Sidney E. Parker
Lysander Spooner and Natural Rights
Lysander Spooner and Natural Rights
(Vices Are Not Crimes. By Lysander Spooner. Taanstaafl, PO Box 257, Cupertino, CA 95014, USA. $2.95)
“Vices Are Not Crimes” was an essay contributed anonymously by Lysander Spooner to a book on temperance reform by Dio Lewis in 1875. Overlooked by the compiler of Spooner’s collected works, it was discovered by Carl Watner and is now republished as a well produced but rather expensive pamphlet.
Spooner’s thesis is that “crime” and “vices” are not the sure thing. “Crimes” are these acts by meme of which one individual harms the person or property of another. “Vices” are simply errors which an individual makes “in his search after his own happiness”. Government therefore has no business interfering with “vices”. Its sole concern should be with the punishment of “crisis”.
Spooner argues his thesis with his usual display of tight-wired reasons expressed in the clear, dry style that is his hallmark. But he seriously weakens his case by his attachment to a moralistic viewpoint. Indeed, “vice” is a moral spook of the first water and his attempt to identify it with an error made in “the search after happiness” is open to all manner of objections. For example, if I rush across a busy street on my way to see a film I have long looked forward to and am knocked down by a car, I certainly make an error in my “search after happiness”, but this can hardly be called a “vice”.
Again, Spooner’s deistic beliefs lead him to personalise “Nature” in such fantastic statements as “Nature knows....what she designs each individual for, what knowledge he requires and how he must get it.” To which one can only answer: Bullshit! Voltairine de Cleyre, who also knew how to personalise “Nature” when it suited her, effectively put the contrary case to Spooner when she wrote “Nature knows nothing of rights, she knows power only, and a louse has so much natural right as a man to the extent of its power.”
Of course, that arch-moralist Murray Rothbard, who introduces the pamphlet, is not slow to seize on Spooner’s moralism and elaborate it. He dismisses Spooner’s successors in the “individualist anarchist movement” who “led by Benjamin R. Tucker all proclaimed arbitrary this and might-makes-right as the foundation of libertarian moral theory.” Spooner, he claims, “knew that this was no foundation at all; for the State is far mightier than the individual and if the individual cannot use a theory of justice as his armour against State oppression, then he has no solid base from which to roll back and defeat it.”
What pious nonsense! What State has ever taken any notice of a “theory of justice” as a barrier to its oppression of the individual? Hitler never repealed the Weimar Constitution, but the “theory of justice” that it contained did not prevent him from suppressing anyone who stood in his way. Only counter-power can curb the power of the State in practice, for “right” means nothing in the face of “might”.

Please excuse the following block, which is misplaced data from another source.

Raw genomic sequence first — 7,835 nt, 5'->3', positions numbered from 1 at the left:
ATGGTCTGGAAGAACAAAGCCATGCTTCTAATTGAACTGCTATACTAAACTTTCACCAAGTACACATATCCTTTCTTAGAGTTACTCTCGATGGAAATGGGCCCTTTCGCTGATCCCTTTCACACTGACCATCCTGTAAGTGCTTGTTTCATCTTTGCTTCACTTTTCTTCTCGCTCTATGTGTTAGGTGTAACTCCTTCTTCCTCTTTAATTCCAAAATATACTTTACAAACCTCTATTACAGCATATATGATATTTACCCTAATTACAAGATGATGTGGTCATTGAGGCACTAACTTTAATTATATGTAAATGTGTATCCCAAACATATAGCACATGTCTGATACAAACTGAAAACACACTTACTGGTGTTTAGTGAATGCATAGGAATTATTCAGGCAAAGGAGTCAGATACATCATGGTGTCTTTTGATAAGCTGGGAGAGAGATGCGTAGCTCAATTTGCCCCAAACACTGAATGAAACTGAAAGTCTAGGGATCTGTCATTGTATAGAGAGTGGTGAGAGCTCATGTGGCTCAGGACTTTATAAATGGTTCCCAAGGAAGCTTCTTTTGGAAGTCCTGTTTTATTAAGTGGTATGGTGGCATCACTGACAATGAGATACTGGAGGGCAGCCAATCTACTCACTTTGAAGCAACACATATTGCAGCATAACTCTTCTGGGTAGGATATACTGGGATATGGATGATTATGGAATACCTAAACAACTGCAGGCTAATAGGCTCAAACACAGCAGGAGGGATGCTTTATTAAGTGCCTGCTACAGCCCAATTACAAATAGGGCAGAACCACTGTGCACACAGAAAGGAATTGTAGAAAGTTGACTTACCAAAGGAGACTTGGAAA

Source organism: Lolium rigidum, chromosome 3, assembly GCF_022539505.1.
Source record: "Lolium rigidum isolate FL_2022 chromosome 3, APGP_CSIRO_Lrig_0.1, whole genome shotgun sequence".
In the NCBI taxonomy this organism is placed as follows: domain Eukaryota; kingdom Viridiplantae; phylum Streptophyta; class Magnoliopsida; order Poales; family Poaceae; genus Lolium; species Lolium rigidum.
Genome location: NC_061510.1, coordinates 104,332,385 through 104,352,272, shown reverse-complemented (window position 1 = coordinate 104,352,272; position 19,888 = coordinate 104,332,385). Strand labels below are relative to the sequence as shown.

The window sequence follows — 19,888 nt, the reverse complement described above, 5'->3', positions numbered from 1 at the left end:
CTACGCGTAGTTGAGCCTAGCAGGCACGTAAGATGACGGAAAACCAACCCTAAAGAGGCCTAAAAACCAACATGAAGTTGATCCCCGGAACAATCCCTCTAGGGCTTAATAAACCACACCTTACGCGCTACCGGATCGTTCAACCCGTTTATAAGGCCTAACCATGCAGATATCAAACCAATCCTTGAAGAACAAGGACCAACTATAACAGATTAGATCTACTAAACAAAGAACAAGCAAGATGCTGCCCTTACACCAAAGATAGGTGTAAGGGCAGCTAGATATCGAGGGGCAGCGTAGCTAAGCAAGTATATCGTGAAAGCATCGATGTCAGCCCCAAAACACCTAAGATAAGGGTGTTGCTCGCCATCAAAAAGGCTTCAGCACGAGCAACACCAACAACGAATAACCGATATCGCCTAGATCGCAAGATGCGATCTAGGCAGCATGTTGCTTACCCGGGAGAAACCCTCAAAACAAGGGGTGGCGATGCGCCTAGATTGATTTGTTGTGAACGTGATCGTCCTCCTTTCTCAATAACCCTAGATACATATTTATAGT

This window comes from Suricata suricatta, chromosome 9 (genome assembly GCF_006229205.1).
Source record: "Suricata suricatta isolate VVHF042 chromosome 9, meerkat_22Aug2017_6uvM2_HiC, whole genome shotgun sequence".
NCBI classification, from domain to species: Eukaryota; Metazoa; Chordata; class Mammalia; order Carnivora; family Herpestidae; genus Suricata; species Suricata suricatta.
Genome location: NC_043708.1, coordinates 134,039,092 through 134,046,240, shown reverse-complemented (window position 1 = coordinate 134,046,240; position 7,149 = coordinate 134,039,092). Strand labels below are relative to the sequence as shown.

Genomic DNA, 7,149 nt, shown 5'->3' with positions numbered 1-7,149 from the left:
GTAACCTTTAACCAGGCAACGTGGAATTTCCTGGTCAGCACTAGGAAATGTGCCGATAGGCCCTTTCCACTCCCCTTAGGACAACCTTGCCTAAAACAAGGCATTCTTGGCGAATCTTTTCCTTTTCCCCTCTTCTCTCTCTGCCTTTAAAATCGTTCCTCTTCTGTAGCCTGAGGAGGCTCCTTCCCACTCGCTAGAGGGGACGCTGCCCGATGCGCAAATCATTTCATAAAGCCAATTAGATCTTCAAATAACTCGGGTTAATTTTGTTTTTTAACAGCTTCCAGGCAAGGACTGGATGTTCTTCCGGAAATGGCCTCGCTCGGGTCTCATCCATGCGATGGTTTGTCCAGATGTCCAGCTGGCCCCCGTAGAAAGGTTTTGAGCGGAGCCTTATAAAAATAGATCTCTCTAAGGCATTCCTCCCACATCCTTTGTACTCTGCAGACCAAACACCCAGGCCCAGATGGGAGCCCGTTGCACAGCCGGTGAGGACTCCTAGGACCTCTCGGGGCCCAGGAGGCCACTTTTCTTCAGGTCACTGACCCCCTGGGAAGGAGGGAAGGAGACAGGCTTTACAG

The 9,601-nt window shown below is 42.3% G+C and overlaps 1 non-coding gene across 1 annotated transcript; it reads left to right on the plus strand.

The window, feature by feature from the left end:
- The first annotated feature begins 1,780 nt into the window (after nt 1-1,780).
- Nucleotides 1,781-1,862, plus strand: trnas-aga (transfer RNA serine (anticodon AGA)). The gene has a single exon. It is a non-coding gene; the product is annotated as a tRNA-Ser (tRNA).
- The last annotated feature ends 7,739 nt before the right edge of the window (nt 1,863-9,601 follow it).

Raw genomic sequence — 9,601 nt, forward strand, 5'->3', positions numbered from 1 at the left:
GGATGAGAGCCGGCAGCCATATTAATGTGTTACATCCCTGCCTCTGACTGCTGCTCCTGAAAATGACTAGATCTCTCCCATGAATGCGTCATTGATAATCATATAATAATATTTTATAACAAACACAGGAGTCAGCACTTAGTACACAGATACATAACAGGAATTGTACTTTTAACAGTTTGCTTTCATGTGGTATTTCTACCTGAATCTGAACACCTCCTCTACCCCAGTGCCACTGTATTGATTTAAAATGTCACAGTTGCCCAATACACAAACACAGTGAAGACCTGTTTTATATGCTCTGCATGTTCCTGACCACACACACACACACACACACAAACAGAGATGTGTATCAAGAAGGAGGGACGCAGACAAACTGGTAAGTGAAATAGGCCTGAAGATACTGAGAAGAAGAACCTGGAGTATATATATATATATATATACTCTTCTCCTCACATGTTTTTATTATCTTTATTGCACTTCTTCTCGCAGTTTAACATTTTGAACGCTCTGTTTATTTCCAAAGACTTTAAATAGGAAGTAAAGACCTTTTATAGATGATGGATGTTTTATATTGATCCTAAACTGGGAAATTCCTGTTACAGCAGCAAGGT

Rothbard also wants to recapture “the once great tradition of an objectively grounded rights of the individual”. Objectively grounded in what? Rothbard does not say, not suprisingly since his “objectivity” has no other ground than his “subjectivity”. Indeed, the whole theory of “natural rights” is based upon nothing but the say-so of its champions. If we look at nature we find nothing there that corresponds to it. It has no referent except the wish of certain theoreticians to foist their particular conception of morality upon us.
“Vices Are Not Crimes” is completed by a forward by Carl Watner and Tucker’s obituary of Spooner.
(The Saga of Hog Island and Other Essays In Inconvenient History. By James J. Martin. Ralph Myles Publisher, Inc. $3.95)
In this latest collection of essays, James J. Martin exhumes one of the biggest defence and war scandals of World War 1 in the USA, the shipbuilding yard known as Hog Island. He acidly delineates the decline of Britain as a world power following participation in World War 2. In a controversial piece on Mussolini’s campaign against the Mafia, he claims that Mussolini’s regime was not repressive as it was usually depicted. The attack on Pearl Harbour is shown by him to have been deliberately allowed by the Roosevelt government in order to provide a cogent excuse to declare war on the Axis powers. He deplores the leqend of Colin Kelly, a now forgotten “hero” of the Japanese attack on the Philippine Islands. In his final essay he gives a masterly account of the legal framing of “Tokyo Rose”, a Japanese-American woman named Iva Toguri D’Aquino who was accused of being a radio propagandist for Japan between 1941 and 1945 and who, after a long fight, was completely pardoned by President Ford just before he gave way to President Pepsodent.
Three appendices deal with the hypocrisy of the American State on blacklisting, the “Morgenthau Plan”, nude public in 1944, “for the partitioning, devastation, pillaging and pastorilization of Germany”, and “Fifty Years of Political Assassination”, a beautifully ironic and succinct account of one of the expanding industries of our time.